In some states, summer means endless fun during the day and joyous, lukewarm temperatures at night—perhaps opportune for an outdoor barbecue of sorts. In other states, summer means the coming of hades, a time when people scurry into their dwellings never to face the doldrums of wanton heat over the next few months. I’m taking to you, Texas and Arizona.
The typical US home spends 17 percent of its annual energy bill on cooling. In the hot months, these costs invariably spike. Some estimate in warmer climates air conditioning costs exceed 70 percent of the total bill. This, of course, is a travesty for those who already have to deal with the chokingly hot temperatures.
So, for the desert rats and the southern sweaties, here’s a quick rundown of the ways in which you can effectively reduce air conditioning costs.
Open your vents. It’s a debate in the HVAC community whether closing vents in certain rooms and opening them in others improves energy efficiency. Some believe closing vents in rooms you don’t often venture into allows you to save money because the unused air goes into rooms you regularly inhabit, twice as powerfully.
However, according to Air Source America, when you block a vent in a few rooms, the system has to work hard to force the air out, causing an increase in pressure. This pressure is sometimes sucked into attics and crawlspaces and even within walls. In effect, closing these vents reduces efficiency, which forces you to pay higher utility bills. So, open your vents if you want to maximize energy efficiency.
Invest in a programmable thermostat, STAT. Nobody’s perfect. Sometimes we leave the house and forget to turn off the light or the television or the air conditioning. The EPA estimates homes with programmable thermostats save up to $180 a year. These thermostats allow you to preplan your cooling and heating, allotting up to six temperature settings per day. If you’re away from home, you can time it so the air conditioning is lighter; if you know when you’ll be home, you can time it so the air conditioning will be heavier.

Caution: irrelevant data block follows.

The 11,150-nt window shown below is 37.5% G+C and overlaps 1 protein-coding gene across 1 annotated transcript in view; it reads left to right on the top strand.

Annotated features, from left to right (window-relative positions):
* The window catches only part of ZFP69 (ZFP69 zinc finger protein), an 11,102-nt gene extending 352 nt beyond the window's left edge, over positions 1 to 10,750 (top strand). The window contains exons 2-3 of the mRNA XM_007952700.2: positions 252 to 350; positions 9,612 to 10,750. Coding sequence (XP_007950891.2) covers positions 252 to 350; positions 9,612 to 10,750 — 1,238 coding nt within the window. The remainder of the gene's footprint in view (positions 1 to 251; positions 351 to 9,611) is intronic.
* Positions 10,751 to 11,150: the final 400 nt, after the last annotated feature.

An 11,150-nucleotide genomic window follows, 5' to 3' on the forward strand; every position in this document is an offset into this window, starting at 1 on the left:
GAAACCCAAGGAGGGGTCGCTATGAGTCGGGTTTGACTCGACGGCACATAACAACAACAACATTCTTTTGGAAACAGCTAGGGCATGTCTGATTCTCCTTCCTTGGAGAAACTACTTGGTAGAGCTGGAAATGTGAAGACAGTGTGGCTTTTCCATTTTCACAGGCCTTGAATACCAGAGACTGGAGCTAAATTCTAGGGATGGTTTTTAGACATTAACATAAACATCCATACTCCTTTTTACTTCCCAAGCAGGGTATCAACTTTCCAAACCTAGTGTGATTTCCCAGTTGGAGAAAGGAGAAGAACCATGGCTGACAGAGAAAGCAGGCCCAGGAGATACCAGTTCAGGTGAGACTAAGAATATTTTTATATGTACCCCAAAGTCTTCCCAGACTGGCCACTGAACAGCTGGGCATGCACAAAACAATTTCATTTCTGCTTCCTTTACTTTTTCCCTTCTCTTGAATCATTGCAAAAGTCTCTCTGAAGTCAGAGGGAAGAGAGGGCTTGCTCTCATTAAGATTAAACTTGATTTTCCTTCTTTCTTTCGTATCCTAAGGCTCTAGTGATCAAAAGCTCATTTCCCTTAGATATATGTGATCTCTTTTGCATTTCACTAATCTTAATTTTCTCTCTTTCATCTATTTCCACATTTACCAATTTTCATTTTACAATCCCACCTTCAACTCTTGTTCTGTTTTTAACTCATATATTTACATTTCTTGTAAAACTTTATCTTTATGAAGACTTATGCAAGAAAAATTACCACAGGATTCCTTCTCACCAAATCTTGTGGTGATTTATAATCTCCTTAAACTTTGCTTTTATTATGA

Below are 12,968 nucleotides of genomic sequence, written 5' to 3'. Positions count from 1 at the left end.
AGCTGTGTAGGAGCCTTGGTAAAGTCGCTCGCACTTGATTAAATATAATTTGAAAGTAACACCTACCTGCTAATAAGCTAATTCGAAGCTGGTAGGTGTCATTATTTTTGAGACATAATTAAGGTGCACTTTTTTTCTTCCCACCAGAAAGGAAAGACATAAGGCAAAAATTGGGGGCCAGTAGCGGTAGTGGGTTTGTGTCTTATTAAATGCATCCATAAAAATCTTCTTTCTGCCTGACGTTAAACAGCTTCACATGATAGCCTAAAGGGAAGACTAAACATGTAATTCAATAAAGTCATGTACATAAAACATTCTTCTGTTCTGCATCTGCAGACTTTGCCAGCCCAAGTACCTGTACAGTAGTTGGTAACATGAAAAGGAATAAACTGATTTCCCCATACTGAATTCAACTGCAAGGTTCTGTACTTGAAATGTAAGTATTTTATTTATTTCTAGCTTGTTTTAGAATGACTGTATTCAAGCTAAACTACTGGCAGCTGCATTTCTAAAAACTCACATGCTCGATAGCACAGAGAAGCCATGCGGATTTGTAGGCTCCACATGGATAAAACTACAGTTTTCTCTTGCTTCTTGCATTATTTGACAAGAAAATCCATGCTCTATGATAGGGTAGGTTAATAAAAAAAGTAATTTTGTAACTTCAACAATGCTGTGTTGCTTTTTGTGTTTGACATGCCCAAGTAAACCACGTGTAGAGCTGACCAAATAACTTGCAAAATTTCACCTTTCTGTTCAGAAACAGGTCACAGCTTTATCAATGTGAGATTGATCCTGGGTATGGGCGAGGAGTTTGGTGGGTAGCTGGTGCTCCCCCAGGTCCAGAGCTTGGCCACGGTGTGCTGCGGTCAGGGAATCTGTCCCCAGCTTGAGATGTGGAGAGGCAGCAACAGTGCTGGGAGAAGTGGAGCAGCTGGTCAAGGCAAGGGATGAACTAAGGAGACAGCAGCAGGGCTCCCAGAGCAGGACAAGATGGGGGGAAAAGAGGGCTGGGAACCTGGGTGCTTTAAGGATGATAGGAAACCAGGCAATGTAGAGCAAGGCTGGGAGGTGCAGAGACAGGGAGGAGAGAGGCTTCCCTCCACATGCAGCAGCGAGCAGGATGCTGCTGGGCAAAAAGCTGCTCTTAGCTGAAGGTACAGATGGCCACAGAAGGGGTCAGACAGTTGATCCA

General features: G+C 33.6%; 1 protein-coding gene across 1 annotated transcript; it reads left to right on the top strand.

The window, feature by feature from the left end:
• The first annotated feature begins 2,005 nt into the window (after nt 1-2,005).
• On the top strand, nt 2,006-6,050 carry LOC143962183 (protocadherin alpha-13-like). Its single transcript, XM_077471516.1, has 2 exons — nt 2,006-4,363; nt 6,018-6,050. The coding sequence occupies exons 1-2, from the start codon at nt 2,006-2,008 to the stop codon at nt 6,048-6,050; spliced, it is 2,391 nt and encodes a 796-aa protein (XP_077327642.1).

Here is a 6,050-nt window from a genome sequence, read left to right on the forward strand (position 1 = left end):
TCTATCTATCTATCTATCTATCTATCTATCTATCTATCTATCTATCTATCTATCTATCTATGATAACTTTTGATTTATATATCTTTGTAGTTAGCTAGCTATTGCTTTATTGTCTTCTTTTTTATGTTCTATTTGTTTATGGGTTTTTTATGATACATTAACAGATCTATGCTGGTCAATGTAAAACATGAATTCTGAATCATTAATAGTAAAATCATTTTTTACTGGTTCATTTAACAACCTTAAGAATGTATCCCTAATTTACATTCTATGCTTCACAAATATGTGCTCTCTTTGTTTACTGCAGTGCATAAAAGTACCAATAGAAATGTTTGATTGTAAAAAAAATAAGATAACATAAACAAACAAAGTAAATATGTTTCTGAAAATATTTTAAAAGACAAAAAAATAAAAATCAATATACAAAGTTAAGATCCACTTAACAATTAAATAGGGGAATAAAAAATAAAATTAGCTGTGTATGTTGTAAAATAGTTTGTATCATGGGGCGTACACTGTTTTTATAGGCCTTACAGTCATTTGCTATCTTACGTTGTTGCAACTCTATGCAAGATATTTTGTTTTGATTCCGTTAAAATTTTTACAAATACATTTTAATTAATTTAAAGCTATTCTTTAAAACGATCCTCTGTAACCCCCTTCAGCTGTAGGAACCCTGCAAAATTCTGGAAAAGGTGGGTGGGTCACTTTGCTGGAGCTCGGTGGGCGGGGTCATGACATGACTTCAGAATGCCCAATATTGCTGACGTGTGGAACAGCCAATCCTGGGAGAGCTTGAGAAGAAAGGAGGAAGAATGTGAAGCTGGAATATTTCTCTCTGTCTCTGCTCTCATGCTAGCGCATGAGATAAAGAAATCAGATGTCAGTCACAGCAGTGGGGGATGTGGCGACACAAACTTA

Nest thermostat: The maximization of energy efficiency should pay you back for the investment within a year or two. You can find the Nest and other programmable thermostats at Lowe’s, Home Depot or Best Buy.
Get a diagnostic from a professional. It is advised to hire a neighborhood utilities professional to review your home’s situation. They will be able to point out any inefficiencies. Like a doctor performing a physical, they will provide the antidote to your overpaying and suggest whom to call.
Cover your windows with solar or mesh screens. The sun comes in from the east and the west. This light permeates windows and causes a swell of interior heat. Some say solar or mesh screens intercept up to 70 percent of solar energy coming in. These shades cost around $40 a pop, and they are an investment well worth it. You can find many different types from websites that specialize in blinds including BlindSaver and Blinds.com. And because it is such a popular commodity, especially in the summer months, stores like JCPenney, Home Depot and Lowe’s offer them as well.
When in doubt, upgrade to Energy Star. Energy Star air conditioners use up to 50 percent less than those manufactured in the 90s. Replace your old one with a more efficient model. Simply look for the Energy Star logo; this logo implies a minimum 10 percent higher efficiency than the federal standard that was established on October 1, 2000.